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acid admiration admitted afterwards allowed appears applied Banks body called capital carried cause certainly circumstances considerable considered contains course D'Alembert discovery doctrine doubt effect equally experiments expressed facts fall feelings fixed formed gave give given Government habits important increase interest Italy Johnson kind known labour land Lavoisier learned least less letter lived Lord manner matter means mentioned merit mind nature nearly necessary never object observed obtained once operation opinion original oxygen passed person philosophers pleasure political portion present principles produce profits published raise reason received regard remained remarkable respect says seems sense shows Smith society success supposed theory thing tion trade truth volume whole wholly writings
Stran 304 - After laying down my pen, I took several turns in a berceau, or covered walk of acacias, which commands a prospect of the country, the lake, and the mountains. The air was temperate, the sky was serene, the silver orb of the moon was reflected from the waters, and all nature was silent.
Stran 29 - Seven years, my Lord, have now passed since I waited in your outward rooms, or was repulsed from your door; during which time I have been pushing on my work through difficulties of which it is useless to complain, and have brought it at last to the verge of publication, without one act of assistance, one word of encouragement, or one smile of favour.
Stran 280 - I arrived at Oxford with a stock of erudition, that might have puzzled a doctor, and a degree of ignorance, of which a school-boy would have been ashamed.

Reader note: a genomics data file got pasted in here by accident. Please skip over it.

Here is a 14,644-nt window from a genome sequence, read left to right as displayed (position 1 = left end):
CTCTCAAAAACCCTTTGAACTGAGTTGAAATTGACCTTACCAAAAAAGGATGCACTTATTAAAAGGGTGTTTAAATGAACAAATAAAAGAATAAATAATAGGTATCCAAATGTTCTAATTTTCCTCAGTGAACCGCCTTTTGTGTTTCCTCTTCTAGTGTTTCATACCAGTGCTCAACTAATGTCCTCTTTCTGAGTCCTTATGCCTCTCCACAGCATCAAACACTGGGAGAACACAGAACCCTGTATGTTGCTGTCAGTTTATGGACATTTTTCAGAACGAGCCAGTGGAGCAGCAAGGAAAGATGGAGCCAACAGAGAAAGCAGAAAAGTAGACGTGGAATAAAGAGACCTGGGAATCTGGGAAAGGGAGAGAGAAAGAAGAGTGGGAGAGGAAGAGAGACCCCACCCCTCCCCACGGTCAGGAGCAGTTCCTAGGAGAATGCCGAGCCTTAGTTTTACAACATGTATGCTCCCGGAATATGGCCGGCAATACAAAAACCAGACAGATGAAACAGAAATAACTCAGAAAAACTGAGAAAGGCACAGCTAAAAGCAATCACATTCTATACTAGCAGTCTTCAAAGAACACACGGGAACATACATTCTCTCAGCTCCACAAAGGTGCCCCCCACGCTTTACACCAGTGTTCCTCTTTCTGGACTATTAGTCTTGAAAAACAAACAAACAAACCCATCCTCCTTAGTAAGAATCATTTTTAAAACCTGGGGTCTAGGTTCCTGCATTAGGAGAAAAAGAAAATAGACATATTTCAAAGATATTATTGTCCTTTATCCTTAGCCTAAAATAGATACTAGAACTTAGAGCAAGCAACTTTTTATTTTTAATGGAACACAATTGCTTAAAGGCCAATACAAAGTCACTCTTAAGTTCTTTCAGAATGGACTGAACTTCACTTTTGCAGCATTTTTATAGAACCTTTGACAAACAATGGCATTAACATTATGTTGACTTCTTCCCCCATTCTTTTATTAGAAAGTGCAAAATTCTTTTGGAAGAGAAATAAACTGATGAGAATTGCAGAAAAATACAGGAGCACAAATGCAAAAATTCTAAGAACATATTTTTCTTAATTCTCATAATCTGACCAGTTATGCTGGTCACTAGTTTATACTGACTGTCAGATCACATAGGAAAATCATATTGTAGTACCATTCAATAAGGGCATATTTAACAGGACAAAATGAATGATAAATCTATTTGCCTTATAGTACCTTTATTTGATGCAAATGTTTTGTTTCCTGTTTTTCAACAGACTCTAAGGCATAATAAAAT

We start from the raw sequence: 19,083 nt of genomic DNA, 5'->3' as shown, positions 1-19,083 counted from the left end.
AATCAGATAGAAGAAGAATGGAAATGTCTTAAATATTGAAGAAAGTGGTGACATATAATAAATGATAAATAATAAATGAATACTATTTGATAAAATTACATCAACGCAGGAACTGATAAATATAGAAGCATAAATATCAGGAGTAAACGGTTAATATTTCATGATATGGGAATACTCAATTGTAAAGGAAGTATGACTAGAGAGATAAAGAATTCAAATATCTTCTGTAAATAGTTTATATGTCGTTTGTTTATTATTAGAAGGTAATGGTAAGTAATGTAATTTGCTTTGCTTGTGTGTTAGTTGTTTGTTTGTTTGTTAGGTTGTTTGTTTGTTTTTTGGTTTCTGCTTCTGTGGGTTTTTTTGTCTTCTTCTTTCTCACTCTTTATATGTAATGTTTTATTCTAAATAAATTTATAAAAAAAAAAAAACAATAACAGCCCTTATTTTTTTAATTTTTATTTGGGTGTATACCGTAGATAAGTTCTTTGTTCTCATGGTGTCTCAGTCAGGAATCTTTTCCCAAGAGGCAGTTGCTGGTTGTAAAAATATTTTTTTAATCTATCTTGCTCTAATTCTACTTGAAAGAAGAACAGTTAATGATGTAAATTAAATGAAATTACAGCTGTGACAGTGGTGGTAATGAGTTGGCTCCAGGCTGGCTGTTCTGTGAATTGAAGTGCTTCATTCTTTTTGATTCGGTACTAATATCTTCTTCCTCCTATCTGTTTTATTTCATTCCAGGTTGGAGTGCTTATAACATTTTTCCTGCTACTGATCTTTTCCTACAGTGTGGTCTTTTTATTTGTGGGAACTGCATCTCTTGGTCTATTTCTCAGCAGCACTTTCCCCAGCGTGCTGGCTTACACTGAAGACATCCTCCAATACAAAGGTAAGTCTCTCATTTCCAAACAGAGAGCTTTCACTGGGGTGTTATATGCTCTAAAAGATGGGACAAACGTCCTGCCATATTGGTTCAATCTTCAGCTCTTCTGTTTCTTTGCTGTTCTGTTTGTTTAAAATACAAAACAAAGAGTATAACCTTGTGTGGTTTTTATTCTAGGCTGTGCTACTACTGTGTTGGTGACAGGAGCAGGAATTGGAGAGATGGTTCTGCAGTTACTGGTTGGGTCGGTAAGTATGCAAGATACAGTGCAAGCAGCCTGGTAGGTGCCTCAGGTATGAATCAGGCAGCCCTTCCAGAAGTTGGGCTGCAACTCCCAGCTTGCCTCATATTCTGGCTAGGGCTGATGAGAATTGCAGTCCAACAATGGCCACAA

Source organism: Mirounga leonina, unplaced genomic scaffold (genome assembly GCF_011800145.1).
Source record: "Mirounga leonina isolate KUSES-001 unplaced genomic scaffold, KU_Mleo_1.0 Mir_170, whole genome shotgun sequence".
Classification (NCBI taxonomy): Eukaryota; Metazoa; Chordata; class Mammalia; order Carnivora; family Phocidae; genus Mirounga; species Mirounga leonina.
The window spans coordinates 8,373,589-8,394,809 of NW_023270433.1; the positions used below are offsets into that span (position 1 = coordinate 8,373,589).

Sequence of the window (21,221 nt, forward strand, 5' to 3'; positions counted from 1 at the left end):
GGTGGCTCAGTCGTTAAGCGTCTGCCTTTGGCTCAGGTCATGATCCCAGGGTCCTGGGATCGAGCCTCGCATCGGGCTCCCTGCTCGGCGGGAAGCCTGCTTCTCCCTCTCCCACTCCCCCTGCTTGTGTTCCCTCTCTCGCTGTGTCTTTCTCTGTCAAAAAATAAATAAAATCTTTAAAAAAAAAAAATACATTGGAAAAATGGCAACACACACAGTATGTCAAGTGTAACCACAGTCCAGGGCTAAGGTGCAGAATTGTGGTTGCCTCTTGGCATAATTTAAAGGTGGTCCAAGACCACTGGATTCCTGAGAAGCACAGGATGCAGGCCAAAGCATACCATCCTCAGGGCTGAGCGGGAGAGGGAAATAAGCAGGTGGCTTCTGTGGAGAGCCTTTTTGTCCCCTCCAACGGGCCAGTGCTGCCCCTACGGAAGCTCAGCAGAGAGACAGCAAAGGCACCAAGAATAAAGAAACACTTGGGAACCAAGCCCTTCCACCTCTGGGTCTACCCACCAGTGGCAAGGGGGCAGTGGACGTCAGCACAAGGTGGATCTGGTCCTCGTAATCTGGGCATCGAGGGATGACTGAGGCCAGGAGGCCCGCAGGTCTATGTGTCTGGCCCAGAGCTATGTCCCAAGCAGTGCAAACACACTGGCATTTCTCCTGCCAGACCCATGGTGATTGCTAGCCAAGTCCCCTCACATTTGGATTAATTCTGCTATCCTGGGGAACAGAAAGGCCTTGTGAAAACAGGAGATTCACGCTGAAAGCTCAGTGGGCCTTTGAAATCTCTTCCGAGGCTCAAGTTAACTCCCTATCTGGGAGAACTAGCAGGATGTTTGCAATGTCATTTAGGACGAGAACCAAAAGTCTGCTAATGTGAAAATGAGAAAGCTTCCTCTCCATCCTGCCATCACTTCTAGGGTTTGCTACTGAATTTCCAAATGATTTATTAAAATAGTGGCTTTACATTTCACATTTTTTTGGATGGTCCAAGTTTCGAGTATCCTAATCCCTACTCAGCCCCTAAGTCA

Stran 74 - New sorrow rises as the day returns, A sister sickens, or a daughter mourns. Now kindred Merit fills the sable bier, Now lacerated Friendship claims a tear. Year chases year, decay pursues decay, Still drops some joy from...
Stran 68 - What was said of Rome, adorned by Augustus, may be applied by an easy metaphor to English poetry embellished by Dryden, " lateritiam invenit, marmoream reliquit." He found it brick and he left it marble.
Stran 45 - I was alarmed, and prayed God, that however he might afflict my body, he would spare my understanding. This prayer, that I might try the integrity of my faculties, I made in Latin verse. The lines were not very good, but I .knew them not to be very good : I made them easily, and concluded myself to be unimpaired in my faculties.
Stran 304 - But my pride was soon humbled, and a sober melancholy was spread over my mind, by the idea that I had taken an everlasting leave of an old and agreeable companion, and that whatsoever might be the future date of my History, the life of the historian must be short and precarious.
Stran 75 - Optima quaeque dies miseris mortalibus aevi Prima fugit; subeunt morbi tristisque senectus Et labor, et durae rapit inclementia mortis.
Stran 306 - He seemed to feel, and even to envy, the happiness of my situation ; while I admired the powers of a superior man, as they are blended in his attractive character with the softness and simplicity of a child. Perhaps no human being was ever more perfectly exempt from the taint of malevolence, vanity, or falsehood.
Stran 194 - I am on the point of proposing to you a scheme for a representation of the Colonies in Parliament. Perhaps I might be inclined to entertain some such thought; but a great flood stops me in my course. Opposuit natura — I cannot remove the eternal barriers of the creation.